Multivariate Analysis of Risk Factors for Wound Infection After Laparoscopic Colorectal Surgery

Joe Drosdeck, MD, Syed Husain, MBBS, Nilay Shah, MD, Andrew Suzo, BS, Alan Harzman, MD, Mark Arnold, MD

The Ohio State University Wexner Medical Center

Surgical site infection is the most common complication after colorectal surgery. Laparoscopic colorectal surgery appears to lower the incidence of wound infection. The aim of this study is to identify the risk factors associated with surgical site infection after laparoscopic colorectal resection.

Patients undergoing colorectal resections at Ohio State University Medical Center between Jan 2006 and Dec 2012 were included in the study. Univariate and multivariate analyses were performed. The following variables were assessed: cancer, inflammatory bowel disease, BMI, diabetes, COPD, use of hand assistance, use of immunosuppressant medications, smoking and utilization of Pfannenstiel incision for specimen extraction.

A total of 333 patients met inclusion criteria. The overall incidence of wound infection was 11%. A higher BMI, presence of IBD, and hand assist procedures were associated with a significantly higher risk of infection whereas use of a Pfannenstiel extraction site was associated with lower infection rates. Logistic regression model with significant predictors showed that these factors retained statistical significance. Odds ratio for wound infection with IBD, hand assistance and BMI (per unit increase) were 4, 2 and 1 respectively.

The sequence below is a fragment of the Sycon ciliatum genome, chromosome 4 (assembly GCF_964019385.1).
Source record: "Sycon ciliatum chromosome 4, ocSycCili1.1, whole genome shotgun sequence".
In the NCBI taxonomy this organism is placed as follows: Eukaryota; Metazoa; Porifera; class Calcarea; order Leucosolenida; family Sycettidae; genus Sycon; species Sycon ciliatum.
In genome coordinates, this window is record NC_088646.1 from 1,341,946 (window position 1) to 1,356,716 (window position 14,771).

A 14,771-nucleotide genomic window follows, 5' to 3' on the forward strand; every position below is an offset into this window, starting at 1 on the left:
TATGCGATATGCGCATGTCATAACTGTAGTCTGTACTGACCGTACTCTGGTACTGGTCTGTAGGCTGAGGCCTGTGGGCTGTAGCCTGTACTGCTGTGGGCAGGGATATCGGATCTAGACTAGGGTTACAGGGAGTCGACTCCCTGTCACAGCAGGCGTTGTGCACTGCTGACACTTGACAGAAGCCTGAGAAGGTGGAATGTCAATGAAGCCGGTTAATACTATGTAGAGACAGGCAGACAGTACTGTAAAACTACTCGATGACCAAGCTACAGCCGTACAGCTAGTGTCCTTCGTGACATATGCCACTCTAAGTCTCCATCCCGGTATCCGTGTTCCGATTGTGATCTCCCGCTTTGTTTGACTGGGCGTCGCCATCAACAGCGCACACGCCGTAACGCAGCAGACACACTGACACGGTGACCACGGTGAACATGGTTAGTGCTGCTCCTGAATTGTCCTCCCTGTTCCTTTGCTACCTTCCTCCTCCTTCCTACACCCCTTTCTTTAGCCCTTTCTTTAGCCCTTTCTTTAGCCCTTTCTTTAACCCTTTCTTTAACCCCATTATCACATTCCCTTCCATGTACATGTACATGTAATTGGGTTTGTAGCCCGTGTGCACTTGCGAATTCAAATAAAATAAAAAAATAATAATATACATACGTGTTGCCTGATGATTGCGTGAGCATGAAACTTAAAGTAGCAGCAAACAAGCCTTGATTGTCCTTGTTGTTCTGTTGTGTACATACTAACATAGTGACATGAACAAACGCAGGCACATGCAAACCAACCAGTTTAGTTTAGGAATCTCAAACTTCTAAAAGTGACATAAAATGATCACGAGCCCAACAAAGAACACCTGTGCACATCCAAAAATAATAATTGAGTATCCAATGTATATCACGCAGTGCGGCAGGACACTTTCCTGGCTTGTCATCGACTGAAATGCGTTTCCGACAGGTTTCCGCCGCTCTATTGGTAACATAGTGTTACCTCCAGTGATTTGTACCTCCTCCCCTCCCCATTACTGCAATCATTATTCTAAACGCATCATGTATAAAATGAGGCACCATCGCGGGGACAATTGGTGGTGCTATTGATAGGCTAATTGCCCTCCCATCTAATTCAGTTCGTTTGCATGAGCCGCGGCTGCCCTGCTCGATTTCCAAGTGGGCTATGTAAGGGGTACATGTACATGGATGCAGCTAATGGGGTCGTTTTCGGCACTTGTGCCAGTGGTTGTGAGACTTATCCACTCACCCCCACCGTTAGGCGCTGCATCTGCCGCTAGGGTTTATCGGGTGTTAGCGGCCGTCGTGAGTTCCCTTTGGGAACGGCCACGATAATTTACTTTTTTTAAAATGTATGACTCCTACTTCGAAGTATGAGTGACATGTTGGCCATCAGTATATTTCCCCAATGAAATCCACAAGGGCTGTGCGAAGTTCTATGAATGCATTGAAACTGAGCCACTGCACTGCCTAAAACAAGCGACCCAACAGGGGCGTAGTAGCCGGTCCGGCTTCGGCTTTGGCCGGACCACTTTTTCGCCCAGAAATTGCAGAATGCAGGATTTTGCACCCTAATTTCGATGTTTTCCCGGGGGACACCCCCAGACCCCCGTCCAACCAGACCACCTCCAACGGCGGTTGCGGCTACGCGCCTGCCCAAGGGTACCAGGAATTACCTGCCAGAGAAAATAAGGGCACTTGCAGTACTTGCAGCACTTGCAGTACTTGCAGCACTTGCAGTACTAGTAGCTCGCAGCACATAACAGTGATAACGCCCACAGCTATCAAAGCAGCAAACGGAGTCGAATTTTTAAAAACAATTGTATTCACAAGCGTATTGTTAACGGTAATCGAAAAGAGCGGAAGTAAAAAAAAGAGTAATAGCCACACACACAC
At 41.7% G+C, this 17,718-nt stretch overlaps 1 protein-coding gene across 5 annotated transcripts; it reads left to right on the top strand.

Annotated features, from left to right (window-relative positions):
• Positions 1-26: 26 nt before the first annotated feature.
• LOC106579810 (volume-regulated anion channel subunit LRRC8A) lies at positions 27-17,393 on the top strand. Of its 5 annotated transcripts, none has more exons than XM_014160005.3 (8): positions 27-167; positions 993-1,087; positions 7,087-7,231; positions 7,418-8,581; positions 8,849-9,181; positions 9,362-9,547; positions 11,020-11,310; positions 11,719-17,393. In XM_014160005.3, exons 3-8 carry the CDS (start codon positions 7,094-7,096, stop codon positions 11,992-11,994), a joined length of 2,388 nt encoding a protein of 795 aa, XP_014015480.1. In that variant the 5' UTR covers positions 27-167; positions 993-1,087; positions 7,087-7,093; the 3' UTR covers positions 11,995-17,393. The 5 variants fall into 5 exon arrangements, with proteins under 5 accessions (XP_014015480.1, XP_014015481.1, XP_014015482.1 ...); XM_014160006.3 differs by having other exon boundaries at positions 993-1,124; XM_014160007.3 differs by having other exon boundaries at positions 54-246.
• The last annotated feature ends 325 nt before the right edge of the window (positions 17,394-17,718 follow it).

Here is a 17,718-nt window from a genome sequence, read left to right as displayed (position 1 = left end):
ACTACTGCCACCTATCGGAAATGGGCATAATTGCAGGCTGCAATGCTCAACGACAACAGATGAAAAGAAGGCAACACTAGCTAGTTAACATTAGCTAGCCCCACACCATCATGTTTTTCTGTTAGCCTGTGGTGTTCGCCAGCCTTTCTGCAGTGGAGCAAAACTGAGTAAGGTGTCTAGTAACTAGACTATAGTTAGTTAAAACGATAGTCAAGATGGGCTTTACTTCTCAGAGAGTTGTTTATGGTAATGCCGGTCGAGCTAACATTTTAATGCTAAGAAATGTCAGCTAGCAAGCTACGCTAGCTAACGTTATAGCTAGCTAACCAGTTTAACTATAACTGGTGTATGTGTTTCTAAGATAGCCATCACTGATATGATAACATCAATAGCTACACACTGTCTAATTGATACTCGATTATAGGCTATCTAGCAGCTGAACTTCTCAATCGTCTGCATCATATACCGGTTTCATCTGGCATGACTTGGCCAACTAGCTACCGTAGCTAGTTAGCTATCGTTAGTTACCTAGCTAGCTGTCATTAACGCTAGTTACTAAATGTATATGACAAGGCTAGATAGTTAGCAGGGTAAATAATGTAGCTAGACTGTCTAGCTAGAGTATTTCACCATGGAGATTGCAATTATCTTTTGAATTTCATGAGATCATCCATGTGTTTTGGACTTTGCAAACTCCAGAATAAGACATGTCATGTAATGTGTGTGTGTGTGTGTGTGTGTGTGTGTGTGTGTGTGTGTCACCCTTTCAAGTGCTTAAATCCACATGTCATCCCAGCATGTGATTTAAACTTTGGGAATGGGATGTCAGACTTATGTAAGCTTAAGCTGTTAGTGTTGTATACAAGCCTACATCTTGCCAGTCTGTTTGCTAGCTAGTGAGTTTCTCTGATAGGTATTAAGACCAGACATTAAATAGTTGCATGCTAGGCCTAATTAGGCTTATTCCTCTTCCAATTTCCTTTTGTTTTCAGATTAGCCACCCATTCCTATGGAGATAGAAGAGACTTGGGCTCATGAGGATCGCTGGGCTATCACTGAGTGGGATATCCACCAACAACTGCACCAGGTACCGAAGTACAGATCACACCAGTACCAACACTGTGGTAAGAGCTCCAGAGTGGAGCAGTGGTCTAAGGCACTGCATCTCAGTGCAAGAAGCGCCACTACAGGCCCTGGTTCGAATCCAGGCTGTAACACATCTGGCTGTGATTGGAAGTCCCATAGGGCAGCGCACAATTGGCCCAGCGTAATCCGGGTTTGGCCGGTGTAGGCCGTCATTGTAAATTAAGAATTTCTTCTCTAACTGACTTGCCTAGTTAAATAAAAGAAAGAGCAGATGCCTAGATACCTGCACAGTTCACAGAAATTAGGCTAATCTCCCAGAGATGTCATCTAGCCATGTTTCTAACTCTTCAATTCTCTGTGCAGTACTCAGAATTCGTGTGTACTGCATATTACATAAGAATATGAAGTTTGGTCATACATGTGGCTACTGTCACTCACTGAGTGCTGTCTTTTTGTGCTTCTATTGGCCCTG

While most infections are associated with no modifiable risk factors, our study suggests that use of Pfannenstiel extraction site and avoidance of hand assistance may result in lower infection rates.

Session: Podium Presentation

Program Number: S053

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